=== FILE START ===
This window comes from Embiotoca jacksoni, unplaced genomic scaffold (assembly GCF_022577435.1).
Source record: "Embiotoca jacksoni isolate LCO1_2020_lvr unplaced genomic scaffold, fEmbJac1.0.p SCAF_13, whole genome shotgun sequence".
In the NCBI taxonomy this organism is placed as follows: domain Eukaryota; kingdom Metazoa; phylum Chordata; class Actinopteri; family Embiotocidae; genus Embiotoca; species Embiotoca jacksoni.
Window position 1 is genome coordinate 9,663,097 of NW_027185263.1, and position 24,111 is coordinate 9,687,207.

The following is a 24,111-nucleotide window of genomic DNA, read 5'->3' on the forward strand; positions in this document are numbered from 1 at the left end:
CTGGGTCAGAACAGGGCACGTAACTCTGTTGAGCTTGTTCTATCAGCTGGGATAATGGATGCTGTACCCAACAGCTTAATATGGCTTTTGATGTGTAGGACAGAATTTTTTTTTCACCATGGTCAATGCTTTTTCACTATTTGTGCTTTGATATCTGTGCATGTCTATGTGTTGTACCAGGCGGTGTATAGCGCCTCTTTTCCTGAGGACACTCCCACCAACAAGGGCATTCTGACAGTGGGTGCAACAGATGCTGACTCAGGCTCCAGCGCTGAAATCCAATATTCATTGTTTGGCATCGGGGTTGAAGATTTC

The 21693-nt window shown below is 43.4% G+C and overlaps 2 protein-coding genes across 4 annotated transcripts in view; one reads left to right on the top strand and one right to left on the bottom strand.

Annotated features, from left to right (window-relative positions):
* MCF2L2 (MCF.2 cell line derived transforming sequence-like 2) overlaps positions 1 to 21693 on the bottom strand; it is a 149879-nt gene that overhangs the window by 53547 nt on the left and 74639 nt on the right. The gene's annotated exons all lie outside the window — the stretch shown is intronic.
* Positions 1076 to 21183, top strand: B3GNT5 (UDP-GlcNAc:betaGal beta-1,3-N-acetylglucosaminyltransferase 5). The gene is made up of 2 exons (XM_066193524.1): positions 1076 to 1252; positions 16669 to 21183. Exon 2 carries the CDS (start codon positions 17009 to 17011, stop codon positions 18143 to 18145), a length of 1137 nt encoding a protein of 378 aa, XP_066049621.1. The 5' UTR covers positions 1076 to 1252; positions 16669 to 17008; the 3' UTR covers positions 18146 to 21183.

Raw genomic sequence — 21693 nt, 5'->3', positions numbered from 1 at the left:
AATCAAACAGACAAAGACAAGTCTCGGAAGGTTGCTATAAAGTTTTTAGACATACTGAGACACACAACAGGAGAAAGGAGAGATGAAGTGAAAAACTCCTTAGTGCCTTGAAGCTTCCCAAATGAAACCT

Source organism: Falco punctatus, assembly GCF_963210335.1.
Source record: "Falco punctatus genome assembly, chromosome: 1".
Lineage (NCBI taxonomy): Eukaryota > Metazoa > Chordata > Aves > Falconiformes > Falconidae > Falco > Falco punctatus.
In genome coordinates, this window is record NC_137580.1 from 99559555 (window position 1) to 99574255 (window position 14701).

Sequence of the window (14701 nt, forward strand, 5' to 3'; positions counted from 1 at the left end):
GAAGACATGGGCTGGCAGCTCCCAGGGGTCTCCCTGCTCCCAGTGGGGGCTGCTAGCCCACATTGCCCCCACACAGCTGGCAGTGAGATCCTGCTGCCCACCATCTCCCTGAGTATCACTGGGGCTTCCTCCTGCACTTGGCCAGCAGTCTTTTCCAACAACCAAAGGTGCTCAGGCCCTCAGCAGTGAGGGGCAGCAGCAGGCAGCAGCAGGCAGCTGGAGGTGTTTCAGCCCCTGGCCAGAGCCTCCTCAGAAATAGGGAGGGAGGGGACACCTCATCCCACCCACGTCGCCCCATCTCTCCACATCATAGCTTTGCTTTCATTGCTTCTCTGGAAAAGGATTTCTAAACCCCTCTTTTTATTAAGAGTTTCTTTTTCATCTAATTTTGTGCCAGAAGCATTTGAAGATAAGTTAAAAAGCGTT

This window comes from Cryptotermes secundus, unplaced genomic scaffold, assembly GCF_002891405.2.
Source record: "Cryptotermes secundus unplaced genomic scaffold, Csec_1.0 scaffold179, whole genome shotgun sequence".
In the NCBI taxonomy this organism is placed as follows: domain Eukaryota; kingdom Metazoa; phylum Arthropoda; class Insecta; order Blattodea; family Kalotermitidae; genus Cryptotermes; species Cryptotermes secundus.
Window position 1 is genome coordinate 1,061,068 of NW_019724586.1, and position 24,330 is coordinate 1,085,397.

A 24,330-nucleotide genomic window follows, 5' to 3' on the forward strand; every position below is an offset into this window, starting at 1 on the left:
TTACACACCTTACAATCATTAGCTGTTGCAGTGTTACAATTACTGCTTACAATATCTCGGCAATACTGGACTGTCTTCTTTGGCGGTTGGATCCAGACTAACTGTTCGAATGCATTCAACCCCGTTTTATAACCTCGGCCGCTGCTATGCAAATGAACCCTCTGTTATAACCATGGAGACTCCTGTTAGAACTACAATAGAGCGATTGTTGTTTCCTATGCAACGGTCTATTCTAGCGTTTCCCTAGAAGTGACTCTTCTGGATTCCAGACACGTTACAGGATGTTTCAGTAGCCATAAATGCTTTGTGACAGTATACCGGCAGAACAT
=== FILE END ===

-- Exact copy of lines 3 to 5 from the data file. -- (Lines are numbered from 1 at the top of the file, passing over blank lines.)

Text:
In the NCBI taxonomy this organism is placed as follows: domain Eukaryota; kingdom Metazoa; phylum Chordata; class Actinopteri; family Embiotocidae; genus Embiotoca; species Embiotoca jacksoni.
Window position 1 is genome coordinate 9,663,097 of NW_027185263.1, and position 24,111 is coordinate 9,687,207.

The following is a 24,111-nucleotide window of genomic DNA, read 5'->3' on the forward strand; positions in this document are numbered from 1 at the left end: